And reinforce the idea that his bed and room is a safe place to be. You might want to get new sheets or a night light to reassure him and make the room feel comfortable and fun.
6. Pick a method that works for you and be consistent
Sometimes the most difficult part about instilling change lies in our own inconsistencies. One night you encourage your toddler to sleep in his room only to concede to his endless cries the next. You’re sending mixed messages that will only prolong your end goal.
Instead, hold your ground. Don’t change the expectations: “Okay, just for tonight.” Decide on what you want to do and stick with it, perhaps giving it a week to settle in. Follow through consistently with your word so he takes you seriously. Don’t let him sleep in your bed or you in his, even if he protests.
For instance, when my son was finally ready to sleep in his own room alone, we did check-ins every few minutes until he fell asleep. The first few nights, he fell asleep near the door, then on the rug, until finally he slept in his bed the whole night.
When your child is crying for nights on end or is wailing to come sleep in your bed instead, consider what you want. If your goal is to get him to sleep in his own bed, keep that in mind when you’re about to get mad or bend the rules. Consistency, a positive experience and showing empathy will get you the sleep you need.
Bonus tip #1: Fess up
We focus so much on our kids when they don’t sleep in their own beds that we forget the role we’ve played in making this happen. Your child has grown used to sleeping in your bed. Transitioning him into his own bed and room is a hard ask when this is all he’s experienced for a long time.
Instead, fess up to the role you played. Explain to your child how you’ve been allowing him to sleep in your bed, which hasn’t been helping anyone get the sleep they need. Let him know you’re going to make changes as well so that everyone can rest well at night.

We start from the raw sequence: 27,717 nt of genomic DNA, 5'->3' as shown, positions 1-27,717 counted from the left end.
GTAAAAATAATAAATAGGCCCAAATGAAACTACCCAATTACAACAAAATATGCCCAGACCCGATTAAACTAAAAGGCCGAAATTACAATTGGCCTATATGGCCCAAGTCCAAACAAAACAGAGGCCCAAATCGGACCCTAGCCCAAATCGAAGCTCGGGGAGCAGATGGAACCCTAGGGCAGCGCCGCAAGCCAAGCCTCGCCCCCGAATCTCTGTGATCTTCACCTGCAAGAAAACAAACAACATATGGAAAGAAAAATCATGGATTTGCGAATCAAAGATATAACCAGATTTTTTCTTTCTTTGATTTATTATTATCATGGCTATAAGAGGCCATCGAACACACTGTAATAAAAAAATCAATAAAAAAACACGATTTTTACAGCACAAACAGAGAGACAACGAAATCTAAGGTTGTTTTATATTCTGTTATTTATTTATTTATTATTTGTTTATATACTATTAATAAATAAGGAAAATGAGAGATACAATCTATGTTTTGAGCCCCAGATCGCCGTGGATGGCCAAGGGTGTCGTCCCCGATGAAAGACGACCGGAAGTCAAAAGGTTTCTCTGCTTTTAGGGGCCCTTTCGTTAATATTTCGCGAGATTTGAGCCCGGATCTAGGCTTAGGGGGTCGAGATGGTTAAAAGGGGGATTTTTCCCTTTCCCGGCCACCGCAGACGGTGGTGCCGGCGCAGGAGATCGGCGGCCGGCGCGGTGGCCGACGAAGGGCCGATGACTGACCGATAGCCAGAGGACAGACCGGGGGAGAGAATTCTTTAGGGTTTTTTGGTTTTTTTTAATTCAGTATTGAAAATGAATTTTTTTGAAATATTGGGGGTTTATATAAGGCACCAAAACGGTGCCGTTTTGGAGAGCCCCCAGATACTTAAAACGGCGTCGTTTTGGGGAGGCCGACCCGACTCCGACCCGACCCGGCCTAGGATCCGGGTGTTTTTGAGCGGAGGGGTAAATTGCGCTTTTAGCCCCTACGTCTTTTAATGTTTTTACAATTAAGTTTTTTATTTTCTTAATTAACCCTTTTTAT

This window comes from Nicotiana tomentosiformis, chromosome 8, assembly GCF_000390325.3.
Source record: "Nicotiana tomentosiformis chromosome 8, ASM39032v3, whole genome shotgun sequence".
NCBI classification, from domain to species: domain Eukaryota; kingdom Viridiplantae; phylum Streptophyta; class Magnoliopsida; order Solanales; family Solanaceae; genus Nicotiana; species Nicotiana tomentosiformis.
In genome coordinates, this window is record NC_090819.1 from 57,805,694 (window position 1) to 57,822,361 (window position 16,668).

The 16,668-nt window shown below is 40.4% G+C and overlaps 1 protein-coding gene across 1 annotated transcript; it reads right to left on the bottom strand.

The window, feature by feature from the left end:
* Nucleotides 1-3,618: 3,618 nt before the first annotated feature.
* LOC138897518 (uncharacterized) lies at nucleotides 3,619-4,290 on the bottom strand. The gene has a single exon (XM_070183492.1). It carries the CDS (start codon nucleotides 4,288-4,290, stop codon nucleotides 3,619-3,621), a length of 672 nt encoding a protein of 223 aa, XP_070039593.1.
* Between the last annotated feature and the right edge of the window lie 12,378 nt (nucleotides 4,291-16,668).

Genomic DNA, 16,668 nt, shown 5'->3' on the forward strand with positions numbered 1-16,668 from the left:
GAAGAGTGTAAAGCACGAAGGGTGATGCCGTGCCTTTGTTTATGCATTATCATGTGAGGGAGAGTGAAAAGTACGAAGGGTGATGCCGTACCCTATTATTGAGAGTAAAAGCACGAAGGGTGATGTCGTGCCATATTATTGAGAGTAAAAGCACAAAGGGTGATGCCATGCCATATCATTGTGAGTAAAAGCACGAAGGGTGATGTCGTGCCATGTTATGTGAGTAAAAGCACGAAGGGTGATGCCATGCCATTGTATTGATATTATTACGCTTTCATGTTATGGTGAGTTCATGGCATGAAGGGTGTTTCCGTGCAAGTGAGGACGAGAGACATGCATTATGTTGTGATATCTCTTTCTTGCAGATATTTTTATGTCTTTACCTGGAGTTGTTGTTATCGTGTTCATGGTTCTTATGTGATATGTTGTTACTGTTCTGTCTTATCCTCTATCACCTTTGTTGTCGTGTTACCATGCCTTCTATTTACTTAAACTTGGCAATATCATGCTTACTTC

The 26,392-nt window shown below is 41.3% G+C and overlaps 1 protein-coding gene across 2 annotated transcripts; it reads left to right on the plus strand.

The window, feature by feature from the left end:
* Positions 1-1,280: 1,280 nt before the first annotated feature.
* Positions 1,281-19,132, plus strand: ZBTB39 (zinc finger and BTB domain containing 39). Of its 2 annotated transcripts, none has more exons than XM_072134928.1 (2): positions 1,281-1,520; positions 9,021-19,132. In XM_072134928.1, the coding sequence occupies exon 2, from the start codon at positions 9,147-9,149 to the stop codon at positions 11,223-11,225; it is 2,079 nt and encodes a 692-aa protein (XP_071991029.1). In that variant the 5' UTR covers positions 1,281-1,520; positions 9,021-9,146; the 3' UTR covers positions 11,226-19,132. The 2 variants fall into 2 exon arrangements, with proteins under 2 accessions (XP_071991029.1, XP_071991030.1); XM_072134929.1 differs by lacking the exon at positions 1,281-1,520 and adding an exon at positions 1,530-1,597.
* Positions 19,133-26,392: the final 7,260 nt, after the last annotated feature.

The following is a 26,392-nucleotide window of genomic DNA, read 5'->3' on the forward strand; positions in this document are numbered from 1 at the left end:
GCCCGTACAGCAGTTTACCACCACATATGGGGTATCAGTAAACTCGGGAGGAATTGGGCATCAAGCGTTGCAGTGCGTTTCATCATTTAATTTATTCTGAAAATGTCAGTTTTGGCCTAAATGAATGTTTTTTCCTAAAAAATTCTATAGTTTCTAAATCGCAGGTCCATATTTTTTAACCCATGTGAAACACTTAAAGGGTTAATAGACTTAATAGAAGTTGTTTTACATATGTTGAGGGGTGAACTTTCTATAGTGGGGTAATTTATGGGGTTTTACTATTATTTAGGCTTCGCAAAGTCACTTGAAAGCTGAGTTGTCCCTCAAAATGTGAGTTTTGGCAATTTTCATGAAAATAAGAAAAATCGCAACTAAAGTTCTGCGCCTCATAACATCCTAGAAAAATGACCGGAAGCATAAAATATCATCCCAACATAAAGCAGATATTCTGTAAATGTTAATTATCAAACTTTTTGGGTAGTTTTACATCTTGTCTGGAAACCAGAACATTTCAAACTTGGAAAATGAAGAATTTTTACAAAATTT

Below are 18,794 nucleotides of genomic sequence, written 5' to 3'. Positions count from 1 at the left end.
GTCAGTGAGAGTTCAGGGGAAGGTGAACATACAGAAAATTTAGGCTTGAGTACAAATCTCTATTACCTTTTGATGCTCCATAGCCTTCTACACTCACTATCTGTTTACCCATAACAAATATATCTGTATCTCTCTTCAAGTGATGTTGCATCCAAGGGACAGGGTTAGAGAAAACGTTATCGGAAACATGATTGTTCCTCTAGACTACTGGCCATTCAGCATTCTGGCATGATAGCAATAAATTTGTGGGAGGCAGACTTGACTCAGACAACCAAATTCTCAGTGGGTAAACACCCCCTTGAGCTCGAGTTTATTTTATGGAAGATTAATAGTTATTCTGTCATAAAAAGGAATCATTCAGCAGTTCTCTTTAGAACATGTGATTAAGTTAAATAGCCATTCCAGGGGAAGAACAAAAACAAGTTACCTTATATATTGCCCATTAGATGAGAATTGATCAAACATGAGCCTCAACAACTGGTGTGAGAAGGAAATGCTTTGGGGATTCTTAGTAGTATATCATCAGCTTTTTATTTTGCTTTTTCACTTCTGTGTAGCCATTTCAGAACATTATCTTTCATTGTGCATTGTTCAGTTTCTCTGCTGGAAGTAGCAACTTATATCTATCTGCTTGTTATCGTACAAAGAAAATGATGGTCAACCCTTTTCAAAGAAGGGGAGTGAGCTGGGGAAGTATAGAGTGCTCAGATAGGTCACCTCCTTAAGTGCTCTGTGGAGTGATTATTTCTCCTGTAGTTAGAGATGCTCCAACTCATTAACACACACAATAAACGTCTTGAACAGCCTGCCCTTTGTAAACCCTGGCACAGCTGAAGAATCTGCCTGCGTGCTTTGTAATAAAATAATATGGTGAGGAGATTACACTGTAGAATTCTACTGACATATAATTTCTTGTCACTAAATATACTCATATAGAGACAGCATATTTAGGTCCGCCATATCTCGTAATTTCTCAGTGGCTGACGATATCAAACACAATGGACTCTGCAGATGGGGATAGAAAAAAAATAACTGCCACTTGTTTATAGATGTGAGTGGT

This simple admission of your own “mistakes” makes you and your child a team—on the same side and gearing toward the same goal. You’re in this together.
Bonus tip #2: Congratulate your child the next morning
This is all difficult for our kids, no matter how easy sleeping in their beds may seem to us. The next morning, congratulate your child for doing his best (yes, even if he woke up several times or whined and complained).
This is a big step for him, and the best approach is to show empathy and patience, no matter how tired we may feel. Point out a few ways you were proud of him, and continue to encourage and believe that he can sleep independently in his own bed.
I also recommend reading the book A Bed of Your Own by Mij Kelly with your child, perfect for kids struggling to sleep alone in their beds:
Getting your toddler to sleep in his own bed is absolutely possible. Start by finding and discussing any fears he might have about sleeping in a bed, as well as any major changes he could be going through. Offer comforts, from permanent ones like a lovey or temporary ones like sleeping in his room for a few nights.
Set your expectations, including what you should both do come bedtime. Create a positive sleeping environment, from new sheets to white noise. Be consistent with the method you choose—being fickle will only send mixed messages.
Fess up to the habits you’ve allowed to happen up to this point, and let him know you’ll do a better job in helping him sleep independently. And finally, congratulate him the following morning, even if he cried the night before. This is a huge step for him, and one that needs to be acknowledged and thanked.
No more sleepless night, friend! Now you can get your toddler to sleep in his own bed—without spending the night camped on the floor next to him.
p.s. Does your toddler wake up cranky for naps? My guide, No Cranky Naps, gives you the exact tips, strategies, and mindset shifts to finally turn those cranky naps around. Want to see if it can work for you? Download a preview chapter, at no cost to you. You’ll also get my newsletter, which parents say they LOVE:
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Get more tips:
- Getting Your Child to Stay in Bed All Night: 7 Crucial Tips You Need to Know
- How to End Bedtime Battles and Get Your Child to Finally Sleep
- Top Children’s Books about Bedtime
- How to End Your Child’s Nighttime Fears
- How to Get Through the 2 Year Old Sleep Regression